So let's look at an example of COVID-19
epidemic curve in the early stages.
And this is taken from a Canadian
province just as an example.
It shows that it's climbing to a
peak and starts to diminish again,
as you would expect from a
It's going to start again
for a second wave after that.
We can look to this curve to
learn about the ways in which
changes in public health
are manifesting in the data
and how the effects of interventions
might be noticeable in the Epi curve.
For example, sometime in early
March, the lab testing criteria changed
we're identifying and defining what is a case.
And so in this case it lowered
the threshold for identifying a case.
As a result, the numbers increased a little bit.
If you didn't know that happened you'd
think oh what happened on that one day?
Why was that one day an outlier
that so many people got sick?
And it wasn't a case of a lot more
people getting sick, it was a case of
defining what a case is a bit differently.
The next day, we changed
the policies in the community.
Gatherings were limited to
50 or fewer, and that caused
a diminishing of transmission.
and so while the cases were still
increasing, they're increasing a bit more slowly
several days later.
So again we can use epidemic curves to
see how various interventions in a community
might be leading to
changes in transmission rates.
So epidemic curves are lagging indicators.
They're a lagging indicator
of an epidemic because
you only know about an illness
when you test for an illness.
You typically only test for an
illness when there's a reason to test,
if someone has symptoms and
when they present to be tested.
So it's possible for someone to become
infected, not show symptoms for several days
and then will delay even longer until the
symptoms are bad enough to go seek out care
and then get tested and then we wait
even longer for the test results to come back.
And maybe a bit longer for those results to be
coded by an epidemiologist into the Epi curve.
So it's always late.
Curve is always a lagging
indicator because of all these delays.
Keep in mind too that for some diseases,
there's always going to be a background
number of cases that are always there.
They're always percolating in the community
but never enough to really be a crisis of any kind.
An outbreak is when we have more
cases starting to mount in a short time period.
So if background cases are always there,
it's difficult to say exactly
which case is the index case,
which case is the one that started
Of course, that's not true for all
kinds of diseases but for some.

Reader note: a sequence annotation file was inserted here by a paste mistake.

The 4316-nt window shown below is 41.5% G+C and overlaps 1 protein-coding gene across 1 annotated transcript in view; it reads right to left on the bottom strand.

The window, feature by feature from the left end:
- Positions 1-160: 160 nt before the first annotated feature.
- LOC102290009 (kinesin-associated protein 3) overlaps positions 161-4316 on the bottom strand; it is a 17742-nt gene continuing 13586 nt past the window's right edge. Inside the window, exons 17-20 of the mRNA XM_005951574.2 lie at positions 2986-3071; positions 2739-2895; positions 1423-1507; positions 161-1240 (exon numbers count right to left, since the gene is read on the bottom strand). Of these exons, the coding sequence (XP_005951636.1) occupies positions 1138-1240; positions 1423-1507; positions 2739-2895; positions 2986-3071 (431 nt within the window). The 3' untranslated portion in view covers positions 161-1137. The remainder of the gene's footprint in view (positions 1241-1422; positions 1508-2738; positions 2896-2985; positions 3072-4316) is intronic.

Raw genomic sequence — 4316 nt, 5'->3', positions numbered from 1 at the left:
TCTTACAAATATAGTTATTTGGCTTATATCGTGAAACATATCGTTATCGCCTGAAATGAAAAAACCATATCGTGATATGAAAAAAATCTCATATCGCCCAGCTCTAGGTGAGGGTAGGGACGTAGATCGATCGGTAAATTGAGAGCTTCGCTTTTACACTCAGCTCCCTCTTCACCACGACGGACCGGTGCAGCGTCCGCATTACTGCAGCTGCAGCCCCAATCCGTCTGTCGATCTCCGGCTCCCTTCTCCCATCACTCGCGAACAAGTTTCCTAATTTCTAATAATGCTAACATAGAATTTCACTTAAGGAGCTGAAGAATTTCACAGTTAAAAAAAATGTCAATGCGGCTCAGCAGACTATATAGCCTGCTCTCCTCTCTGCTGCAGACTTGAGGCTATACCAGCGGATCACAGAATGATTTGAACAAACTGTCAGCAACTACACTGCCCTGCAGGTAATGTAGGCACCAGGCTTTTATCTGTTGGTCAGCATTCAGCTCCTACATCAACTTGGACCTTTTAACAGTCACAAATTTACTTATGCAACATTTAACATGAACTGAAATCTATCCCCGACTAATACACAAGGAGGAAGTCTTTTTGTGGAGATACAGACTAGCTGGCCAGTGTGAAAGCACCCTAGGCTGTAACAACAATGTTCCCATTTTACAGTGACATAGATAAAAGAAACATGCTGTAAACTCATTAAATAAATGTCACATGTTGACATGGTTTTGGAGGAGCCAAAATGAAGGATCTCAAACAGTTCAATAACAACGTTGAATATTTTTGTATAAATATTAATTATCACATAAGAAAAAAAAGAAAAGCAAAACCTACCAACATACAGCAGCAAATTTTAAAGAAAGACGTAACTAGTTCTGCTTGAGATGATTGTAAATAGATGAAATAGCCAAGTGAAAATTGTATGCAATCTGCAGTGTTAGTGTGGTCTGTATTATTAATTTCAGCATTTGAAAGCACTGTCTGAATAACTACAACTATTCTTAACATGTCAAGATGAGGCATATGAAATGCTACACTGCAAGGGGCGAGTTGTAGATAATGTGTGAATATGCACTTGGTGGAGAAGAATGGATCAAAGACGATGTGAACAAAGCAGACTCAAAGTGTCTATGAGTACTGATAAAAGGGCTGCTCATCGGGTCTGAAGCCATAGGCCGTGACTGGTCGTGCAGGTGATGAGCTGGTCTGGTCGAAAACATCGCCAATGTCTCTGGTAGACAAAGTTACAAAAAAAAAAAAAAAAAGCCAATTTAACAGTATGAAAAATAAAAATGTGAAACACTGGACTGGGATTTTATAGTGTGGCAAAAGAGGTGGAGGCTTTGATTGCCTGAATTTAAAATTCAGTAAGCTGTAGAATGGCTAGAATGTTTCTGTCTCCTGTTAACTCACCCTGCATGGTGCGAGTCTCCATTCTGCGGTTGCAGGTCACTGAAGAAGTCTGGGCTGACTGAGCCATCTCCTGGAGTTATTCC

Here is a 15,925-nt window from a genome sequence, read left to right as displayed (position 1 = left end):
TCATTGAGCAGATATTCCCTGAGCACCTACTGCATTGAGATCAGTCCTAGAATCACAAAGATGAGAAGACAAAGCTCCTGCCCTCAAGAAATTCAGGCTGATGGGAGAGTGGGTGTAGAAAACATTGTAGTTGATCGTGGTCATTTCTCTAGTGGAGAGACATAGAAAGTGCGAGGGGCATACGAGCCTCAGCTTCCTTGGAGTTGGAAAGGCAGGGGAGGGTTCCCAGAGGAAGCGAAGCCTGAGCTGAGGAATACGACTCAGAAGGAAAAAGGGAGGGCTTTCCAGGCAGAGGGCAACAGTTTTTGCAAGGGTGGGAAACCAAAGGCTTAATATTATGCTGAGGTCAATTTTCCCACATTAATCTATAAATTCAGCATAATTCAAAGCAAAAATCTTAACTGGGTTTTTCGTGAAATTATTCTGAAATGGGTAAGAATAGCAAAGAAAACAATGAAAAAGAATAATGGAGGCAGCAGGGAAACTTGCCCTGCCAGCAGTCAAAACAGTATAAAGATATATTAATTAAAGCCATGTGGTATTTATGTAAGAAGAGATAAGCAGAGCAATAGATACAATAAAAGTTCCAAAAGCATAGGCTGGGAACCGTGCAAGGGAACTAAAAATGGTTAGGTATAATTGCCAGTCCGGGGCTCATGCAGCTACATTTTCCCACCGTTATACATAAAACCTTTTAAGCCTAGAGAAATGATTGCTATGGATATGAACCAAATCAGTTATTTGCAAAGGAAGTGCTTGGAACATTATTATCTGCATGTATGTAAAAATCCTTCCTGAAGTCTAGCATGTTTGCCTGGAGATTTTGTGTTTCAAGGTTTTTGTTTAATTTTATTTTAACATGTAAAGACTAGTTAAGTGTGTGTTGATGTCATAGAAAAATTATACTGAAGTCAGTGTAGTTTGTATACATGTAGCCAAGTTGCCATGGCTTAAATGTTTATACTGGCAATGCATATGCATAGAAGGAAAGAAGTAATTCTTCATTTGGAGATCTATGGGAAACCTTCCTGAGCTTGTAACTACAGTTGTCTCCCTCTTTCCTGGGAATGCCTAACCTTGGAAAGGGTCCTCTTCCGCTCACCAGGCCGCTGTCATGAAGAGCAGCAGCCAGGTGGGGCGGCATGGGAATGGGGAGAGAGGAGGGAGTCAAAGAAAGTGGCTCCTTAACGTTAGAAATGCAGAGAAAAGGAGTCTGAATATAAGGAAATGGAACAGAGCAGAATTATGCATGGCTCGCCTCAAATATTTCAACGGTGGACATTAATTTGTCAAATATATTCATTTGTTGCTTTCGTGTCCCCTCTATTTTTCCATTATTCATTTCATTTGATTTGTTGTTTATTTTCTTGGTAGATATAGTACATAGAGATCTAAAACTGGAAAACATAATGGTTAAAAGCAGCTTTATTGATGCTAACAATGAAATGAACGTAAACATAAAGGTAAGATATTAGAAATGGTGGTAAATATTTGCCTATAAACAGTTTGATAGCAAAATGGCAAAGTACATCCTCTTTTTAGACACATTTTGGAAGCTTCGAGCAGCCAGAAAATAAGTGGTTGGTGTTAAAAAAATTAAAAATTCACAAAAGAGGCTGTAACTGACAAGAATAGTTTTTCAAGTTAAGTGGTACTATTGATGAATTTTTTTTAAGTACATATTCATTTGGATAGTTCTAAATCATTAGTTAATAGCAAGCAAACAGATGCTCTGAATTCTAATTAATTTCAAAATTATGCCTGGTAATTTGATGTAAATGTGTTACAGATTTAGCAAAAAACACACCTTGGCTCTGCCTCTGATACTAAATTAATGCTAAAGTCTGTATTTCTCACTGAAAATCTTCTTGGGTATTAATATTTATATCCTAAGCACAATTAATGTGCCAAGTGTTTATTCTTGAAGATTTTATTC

For some cases, the date
of illness onset is not known
because that takes a while for public
health investigators to actually figure that out.
As a result, some of these
data points will be wrong.
And it can be difficult to determine
when a curve starts to go down
because of the reporting delay.
We don't know when the
epidemic has really plateaued.
More cases start mounting,
test results come back
So it's not uncommon to go back and revise
the numbers we have from a few days ago
This is very common in COVID-19 for example,
so it's dangerous look at the daily case counts
and assume that's the
way it's always going to be.
It's safer to go back a couple
days in the past and see,
"ah that's what the real number is
because we have more test results back now".
As a result we never really know
when the curve has plateaued
until after the plateau has been observed.
You never know the full shape of
the curve until the outbreak is over.
Epi curves are powerful tools
but they are not complete tools
and it's really important to remember
that they are incomplete data
and only are suggestive of what's going on.
They are not complete.
Here's an example, erratical example
of a COVID-19 epidemic curve showing
infections and deaths.
Now a typical Epi curve looks just
but nothing prevents you
from plotting deaths if you want.
Deaths are a lagging indicator to infection
because it takes time for someone to become ill
then gets sick enough to be
hospitalized and then unfortunately to die.
So in the case of COVID-19 is about 21
and 28 days between infection and dying and
maybe some days between that
death being no test encoded in the data.
So deaths are a lagging indicator.
So it's not unusual then to
see the Epi curve coming down
as it is in this case, the curve is
coming down fairly early in this epidemic
but the deaths are still mounting.
Mounting deaths in this case should not be
taken as a case of the outbreak is out of control,
In fact, in this case the outbreak is under
control but because deaths are lagging,
it gives a false impression of what's going on.
So epidemics are difficult to keep track of
for many reasons and one of them is this,
nature of time delays and lagging indicators.